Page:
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Irish government spent $467,000 on report defending Apple's tax arrangements

The Irish government spent more than 440,000 euros ($467,000) on a report to defend the tax arrangements between the country and Apple, amid ongoing scrutiny from the European Union.




The commissioned report was compiled by consultancy firm PricewaterhouseCoopers, reports the Irish Journal, and is said to have supported Apple's allocation of profits to Irish operations in a tax-efficient manner. While officials for the European Commission did not request the report from the Irish government, the report was handed over in February 2016 to help both it and Apple's case in the Commission's investigation.

The report was provided to Commission officials months before the regulator ruled the country provided "illegal tax benefits" worth 13 billion euros ($13.8 billion.)

A Freedom of Information Act request for the PwC report was declined by the Irish Department of Finance, claiming it included "commercially sensitive" information, and the public interest "would not be better served by the release of the records." When asked why the report was commissioned in the first place, a spokesperson did not respond to the query directly, instead highlighting a breakdown of Ireland's costs in the case so far, released by Finance Minister Michael Noonan.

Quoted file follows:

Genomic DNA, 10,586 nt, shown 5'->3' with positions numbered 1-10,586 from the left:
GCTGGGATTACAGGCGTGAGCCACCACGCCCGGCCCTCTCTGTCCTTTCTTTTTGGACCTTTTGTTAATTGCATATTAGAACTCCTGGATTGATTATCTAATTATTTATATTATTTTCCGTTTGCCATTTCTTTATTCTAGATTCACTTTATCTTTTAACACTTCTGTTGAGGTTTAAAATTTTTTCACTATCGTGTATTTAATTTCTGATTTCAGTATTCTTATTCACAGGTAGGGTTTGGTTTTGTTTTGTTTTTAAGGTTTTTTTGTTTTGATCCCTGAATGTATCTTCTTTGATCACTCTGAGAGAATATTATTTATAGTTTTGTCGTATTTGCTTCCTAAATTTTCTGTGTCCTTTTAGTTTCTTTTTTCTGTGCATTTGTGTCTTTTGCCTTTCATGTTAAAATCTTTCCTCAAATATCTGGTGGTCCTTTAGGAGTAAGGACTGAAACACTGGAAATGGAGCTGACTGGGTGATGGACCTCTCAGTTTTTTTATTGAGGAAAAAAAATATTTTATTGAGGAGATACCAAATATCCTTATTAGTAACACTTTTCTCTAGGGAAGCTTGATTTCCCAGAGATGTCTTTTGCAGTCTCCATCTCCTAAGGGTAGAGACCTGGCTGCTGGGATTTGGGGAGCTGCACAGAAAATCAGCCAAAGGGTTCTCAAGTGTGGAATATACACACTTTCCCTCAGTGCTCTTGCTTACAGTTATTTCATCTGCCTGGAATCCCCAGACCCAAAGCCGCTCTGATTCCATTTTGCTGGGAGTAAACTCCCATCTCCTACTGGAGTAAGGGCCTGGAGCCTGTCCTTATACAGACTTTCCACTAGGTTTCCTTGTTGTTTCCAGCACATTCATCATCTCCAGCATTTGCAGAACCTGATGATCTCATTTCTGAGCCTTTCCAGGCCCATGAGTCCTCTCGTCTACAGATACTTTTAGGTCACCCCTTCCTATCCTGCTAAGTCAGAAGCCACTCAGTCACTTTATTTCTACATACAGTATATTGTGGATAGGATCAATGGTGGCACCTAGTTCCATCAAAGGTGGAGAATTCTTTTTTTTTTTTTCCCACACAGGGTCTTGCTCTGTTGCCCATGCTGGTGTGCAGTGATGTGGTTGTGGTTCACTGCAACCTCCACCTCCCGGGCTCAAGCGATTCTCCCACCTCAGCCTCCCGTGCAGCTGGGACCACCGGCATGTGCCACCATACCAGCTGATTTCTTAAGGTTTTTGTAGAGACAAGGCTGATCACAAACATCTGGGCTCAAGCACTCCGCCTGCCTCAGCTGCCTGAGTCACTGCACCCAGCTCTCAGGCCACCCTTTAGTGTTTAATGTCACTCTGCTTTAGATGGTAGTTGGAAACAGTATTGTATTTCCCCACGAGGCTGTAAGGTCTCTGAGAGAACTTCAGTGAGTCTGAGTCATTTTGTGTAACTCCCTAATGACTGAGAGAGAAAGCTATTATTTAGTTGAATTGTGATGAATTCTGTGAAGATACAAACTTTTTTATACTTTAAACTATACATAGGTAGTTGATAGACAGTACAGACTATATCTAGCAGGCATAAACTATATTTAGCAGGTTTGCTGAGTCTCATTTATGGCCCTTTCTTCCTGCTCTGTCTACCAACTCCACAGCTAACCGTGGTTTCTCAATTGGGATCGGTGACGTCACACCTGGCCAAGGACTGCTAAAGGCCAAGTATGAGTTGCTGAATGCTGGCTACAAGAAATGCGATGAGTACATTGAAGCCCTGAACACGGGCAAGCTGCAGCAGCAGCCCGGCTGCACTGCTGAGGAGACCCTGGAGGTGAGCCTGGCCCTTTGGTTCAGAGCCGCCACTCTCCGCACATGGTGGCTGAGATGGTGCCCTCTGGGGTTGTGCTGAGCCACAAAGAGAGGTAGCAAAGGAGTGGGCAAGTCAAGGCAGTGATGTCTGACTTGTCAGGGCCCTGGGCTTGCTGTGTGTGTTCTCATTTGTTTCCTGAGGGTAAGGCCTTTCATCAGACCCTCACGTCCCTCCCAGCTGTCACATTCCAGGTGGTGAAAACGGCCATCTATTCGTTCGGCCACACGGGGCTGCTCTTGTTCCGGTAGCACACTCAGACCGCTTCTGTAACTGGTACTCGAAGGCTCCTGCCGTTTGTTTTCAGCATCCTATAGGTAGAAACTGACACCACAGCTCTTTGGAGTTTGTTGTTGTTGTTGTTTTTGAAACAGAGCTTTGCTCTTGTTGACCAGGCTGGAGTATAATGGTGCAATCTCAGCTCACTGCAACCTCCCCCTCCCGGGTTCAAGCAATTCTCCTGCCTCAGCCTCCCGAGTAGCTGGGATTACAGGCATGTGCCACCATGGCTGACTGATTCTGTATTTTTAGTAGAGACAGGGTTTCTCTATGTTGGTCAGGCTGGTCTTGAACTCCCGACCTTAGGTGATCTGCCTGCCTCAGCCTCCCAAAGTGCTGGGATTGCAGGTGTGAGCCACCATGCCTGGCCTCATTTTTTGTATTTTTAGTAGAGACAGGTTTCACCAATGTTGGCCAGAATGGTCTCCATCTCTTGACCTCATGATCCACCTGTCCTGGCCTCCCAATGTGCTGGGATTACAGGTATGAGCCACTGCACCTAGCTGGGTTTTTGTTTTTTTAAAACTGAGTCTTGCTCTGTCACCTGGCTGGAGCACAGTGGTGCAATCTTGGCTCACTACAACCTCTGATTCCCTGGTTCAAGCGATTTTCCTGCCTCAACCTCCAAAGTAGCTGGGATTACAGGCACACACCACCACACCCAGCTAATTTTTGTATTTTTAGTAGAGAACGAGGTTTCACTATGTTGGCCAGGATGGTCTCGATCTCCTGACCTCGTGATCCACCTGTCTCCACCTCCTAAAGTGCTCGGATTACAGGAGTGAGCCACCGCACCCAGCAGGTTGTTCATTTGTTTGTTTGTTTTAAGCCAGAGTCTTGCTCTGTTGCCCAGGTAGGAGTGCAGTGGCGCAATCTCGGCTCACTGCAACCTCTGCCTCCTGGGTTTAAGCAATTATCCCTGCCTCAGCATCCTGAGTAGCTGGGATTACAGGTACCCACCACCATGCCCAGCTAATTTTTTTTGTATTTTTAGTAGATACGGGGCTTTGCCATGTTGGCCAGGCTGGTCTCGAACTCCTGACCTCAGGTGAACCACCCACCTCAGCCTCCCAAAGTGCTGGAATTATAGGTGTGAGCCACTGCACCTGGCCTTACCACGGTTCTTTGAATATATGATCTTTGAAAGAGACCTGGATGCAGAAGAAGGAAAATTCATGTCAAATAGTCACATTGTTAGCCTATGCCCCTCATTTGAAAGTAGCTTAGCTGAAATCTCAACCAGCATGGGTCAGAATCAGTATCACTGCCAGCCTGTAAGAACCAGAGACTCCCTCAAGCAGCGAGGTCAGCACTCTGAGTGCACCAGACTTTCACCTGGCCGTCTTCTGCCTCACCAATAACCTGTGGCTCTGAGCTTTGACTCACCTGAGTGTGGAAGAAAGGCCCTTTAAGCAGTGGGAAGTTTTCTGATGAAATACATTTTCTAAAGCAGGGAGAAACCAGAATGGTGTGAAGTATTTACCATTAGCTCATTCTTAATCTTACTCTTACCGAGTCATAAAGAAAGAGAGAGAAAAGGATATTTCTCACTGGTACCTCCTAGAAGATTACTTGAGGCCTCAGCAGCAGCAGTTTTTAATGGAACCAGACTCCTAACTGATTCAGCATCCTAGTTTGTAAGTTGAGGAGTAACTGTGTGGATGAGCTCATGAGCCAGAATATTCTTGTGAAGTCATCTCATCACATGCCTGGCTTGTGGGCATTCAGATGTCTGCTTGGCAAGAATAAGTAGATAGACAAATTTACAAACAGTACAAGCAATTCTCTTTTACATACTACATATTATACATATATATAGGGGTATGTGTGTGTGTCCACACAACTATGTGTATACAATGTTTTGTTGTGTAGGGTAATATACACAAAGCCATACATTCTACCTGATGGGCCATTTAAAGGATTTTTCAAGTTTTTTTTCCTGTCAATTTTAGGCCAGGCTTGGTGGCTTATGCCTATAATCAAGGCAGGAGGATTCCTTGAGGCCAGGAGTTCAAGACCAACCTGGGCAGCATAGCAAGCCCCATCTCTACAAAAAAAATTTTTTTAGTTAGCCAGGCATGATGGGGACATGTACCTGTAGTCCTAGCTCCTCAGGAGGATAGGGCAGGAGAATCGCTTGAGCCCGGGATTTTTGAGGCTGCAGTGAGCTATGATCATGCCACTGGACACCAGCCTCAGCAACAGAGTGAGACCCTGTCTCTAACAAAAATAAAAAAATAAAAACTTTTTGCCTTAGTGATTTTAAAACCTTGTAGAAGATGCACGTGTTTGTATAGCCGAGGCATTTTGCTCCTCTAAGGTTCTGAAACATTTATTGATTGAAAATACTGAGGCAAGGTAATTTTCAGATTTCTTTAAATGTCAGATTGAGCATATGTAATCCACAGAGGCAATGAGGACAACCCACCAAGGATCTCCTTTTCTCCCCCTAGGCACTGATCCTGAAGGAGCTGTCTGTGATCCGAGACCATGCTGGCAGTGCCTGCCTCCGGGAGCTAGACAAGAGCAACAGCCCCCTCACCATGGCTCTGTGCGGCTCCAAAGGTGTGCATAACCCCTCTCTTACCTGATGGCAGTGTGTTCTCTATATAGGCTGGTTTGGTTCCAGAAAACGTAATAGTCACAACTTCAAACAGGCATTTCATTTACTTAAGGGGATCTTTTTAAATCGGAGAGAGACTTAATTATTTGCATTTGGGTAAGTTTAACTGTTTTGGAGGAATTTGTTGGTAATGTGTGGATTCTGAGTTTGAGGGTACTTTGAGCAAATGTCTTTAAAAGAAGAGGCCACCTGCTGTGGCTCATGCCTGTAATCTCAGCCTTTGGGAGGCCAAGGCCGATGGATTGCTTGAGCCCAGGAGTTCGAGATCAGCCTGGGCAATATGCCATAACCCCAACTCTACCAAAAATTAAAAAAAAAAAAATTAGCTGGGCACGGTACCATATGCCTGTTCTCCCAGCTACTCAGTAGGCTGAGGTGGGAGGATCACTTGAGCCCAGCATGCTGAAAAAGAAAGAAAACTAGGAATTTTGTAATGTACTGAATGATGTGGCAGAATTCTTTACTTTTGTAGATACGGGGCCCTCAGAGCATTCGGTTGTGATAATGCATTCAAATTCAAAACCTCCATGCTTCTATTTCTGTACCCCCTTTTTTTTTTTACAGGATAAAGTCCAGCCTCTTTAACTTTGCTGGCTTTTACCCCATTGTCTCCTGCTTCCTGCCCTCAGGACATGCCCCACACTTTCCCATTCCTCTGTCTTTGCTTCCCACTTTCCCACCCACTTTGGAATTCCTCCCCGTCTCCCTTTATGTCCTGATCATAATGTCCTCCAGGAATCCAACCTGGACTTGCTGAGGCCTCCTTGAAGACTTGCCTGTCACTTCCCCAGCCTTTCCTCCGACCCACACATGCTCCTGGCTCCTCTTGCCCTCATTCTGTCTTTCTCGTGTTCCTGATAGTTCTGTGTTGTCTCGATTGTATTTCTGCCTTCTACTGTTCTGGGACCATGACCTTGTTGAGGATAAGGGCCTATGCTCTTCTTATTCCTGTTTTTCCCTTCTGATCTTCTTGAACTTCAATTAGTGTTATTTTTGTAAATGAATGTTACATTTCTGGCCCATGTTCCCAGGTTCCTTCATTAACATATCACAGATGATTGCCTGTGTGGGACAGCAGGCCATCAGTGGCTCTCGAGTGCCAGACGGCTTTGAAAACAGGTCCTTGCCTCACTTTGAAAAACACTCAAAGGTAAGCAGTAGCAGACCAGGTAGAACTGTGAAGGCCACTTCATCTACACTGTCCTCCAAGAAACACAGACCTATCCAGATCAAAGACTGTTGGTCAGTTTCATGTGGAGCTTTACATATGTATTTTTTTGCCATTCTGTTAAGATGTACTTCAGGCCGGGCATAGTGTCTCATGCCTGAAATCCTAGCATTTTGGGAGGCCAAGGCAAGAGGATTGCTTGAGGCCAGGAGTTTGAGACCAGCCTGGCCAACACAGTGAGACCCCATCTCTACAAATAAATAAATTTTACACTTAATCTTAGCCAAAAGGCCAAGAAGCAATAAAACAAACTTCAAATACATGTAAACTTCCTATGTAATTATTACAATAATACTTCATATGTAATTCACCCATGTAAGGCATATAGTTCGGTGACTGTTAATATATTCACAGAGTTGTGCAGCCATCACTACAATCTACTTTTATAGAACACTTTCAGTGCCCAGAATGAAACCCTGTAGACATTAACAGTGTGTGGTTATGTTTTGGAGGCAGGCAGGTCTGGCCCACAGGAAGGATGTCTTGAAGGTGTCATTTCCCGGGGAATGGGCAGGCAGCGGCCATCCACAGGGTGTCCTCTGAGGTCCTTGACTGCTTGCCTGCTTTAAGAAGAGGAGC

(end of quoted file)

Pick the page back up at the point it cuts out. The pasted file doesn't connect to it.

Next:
Earlier this month, it was revealed Ireland had spent 1.8 million euros ($1.9 million) on legal costs for the case so far, including the €1 million ($1.06 million) in costs reported in early October. The majority has gone towards lawyers representing Ireland in the case, with PwC Belgium receiving a total of 595,400 euros ($632,200) in fees.




In a statement from the European Commission about the ruling, Ireland believed the PwC report "supported its view" that profit attributed to Apple Sales International and Apple Operations International "endorsed by Irish Revenue in the 1991 and 2007 tax rulings was at arm's length." Arm's Length is a term used to describe how multinational companies move money between entities "in a way that reflects economic reality," a principle that the EU generally agrees with for taxation purposes.

Despite PwC's report arguing Apple's profit allocation followed the Arm's Length principle, the Commission thought differently, criticizing PwC's findings and suggesting it "misinterpreted the authorized OECD approach" for profit attribution.

Both Apple and Ireland have appealed the Commission's ruling, which demands back payment of 13 billion euros. Ireland provided extremely low tax rates to Apple, down to 0.005 percent in 2014 and 1 percent in 2003, with tax deals said by the Commission to have been "reverse engineered" to get Apple the best possible tax bill.

It is thought the full appeals process could take four to five years to complete, with Irish PwC tax advisor Feargal O'Rourke confident the ruling could be overturned.